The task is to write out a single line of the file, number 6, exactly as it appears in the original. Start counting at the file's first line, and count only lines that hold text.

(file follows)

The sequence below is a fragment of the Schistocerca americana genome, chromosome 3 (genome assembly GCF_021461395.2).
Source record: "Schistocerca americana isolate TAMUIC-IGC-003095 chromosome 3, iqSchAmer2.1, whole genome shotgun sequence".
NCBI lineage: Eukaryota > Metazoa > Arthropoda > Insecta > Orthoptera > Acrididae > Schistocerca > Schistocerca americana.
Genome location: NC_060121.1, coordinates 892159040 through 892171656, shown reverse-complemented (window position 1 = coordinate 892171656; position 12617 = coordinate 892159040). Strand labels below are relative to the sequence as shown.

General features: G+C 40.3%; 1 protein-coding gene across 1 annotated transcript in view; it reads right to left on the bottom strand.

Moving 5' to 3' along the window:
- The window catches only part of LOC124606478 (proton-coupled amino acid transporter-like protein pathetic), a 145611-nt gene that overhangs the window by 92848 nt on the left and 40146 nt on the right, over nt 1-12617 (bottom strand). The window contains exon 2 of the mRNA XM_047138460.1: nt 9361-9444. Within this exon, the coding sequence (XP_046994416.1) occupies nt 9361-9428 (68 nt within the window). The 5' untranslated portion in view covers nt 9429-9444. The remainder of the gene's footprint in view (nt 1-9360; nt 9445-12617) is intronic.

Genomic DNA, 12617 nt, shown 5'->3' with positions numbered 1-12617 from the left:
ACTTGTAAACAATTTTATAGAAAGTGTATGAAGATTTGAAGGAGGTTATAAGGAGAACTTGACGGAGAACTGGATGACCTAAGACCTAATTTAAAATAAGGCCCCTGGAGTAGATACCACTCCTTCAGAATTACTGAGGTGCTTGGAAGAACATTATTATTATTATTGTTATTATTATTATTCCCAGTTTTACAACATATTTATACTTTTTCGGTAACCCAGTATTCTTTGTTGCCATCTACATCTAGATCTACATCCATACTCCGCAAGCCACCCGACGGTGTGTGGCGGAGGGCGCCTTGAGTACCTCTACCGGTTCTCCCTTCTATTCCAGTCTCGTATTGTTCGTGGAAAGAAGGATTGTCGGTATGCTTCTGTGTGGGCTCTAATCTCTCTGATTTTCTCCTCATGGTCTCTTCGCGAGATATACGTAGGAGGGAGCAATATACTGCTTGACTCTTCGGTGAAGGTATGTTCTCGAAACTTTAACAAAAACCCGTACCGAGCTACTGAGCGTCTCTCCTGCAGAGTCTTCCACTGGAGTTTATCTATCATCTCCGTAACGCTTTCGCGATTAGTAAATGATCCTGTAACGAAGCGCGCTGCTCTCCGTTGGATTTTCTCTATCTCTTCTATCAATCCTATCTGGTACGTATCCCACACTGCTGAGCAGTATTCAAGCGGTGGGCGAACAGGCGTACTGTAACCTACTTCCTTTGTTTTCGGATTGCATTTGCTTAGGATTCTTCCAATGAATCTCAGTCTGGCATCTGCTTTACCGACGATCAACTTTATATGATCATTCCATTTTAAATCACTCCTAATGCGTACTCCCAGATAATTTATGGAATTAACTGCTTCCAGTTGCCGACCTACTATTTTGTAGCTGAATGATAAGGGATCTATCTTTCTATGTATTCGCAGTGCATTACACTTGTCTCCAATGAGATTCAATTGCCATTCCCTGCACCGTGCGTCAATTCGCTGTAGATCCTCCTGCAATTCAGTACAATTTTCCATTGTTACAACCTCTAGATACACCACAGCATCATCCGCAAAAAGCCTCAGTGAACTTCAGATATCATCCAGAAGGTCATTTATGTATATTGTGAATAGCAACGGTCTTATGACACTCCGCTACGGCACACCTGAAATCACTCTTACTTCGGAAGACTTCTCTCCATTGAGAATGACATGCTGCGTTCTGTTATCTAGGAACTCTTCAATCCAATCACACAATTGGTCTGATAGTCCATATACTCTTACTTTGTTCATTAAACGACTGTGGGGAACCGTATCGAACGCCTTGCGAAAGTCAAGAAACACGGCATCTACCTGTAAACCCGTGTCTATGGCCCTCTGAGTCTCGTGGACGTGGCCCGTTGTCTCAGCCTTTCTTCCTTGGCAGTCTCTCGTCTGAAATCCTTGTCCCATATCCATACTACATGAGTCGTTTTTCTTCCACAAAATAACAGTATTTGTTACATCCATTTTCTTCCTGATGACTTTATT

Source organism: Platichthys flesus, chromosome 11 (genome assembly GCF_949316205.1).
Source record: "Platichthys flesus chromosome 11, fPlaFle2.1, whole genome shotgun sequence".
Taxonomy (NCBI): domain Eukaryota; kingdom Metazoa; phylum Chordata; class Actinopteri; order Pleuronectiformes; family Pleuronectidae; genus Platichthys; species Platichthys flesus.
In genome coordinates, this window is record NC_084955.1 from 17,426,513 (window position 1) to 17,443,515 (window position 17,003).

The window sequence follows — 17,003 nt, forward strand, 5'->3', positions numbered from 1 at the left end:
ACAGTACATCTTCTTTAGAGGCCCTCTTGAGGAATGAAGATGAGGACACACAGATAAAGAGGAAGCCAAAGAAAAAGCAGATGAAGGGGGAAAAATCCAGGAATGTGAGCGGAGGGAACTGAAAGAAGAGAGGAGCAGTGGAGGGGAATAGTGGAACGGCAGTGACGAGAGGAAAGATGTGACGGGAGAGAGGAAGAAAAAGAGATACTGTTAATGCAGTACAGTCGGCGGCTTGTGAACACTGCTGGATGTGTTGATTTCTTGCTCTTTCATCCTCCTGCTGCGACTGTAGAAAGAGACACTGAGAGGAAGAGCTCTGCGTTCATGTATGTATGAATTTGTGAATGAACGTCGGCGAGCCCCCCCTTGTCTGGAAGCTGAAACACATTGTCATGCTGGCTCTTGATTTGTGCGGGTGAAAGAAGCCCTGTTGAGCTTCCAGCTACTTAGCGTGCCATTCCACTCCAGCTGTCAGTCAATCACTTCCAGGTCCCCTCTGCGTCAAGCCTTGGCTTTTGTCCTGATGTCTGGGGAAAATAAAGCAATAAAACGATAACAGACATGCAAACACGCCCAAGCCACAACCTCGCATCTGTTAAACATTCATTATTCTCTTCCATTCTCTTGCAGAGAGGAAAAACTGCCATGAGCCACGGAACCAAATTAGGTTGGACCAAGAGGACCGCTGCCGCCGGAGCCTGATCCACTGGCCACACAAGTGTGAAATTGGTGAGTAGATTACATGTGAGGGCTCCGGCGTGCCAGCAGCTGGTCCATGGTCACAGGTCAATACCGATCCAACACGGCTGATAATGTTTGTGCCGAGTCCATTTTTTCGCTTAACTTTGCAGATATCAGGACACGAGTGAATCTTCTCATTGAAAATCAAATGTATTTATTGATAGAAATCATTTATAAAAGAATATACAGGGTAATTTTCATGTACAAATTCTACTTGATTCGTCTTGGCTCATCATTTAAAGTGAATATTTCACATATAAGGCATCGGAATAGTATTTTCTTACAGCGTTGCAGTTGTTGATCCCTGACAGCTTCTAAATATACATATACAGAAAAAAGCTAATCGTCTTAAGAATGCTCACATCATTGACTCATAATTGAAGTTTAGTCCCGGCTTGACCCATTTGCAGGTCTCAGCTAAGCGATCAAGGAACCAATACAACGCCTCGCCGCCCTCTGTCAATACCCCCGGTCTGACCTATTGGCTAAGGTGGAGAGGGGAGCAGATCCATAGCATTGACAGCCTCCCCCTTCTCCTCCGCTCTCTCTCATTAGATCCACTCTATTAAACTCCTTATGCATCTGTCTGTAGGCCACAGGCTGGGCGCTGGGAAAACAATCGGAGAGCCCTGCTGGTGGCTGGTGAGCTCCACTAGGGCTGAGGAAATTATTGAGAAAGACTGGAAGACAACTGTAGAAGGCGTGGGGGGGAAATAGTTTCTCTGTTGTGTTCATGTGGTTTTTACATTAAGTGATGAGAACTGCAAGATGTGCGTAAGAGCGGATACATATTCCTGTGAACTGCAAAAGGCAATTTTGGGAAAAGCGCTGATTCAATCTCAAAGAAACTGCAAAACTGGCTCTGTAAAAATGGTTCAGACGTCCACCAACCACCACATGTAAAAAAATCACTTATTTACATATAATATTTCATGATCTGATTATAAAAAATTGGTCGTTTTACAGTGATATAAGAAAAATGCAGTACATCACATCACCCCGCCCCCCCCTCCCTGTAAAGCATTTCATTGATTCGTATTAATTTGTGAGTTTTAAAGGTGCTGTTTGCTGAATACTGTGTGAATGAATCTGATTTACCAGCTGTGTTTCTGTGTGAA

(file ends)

Moving 5' to 3' along the window: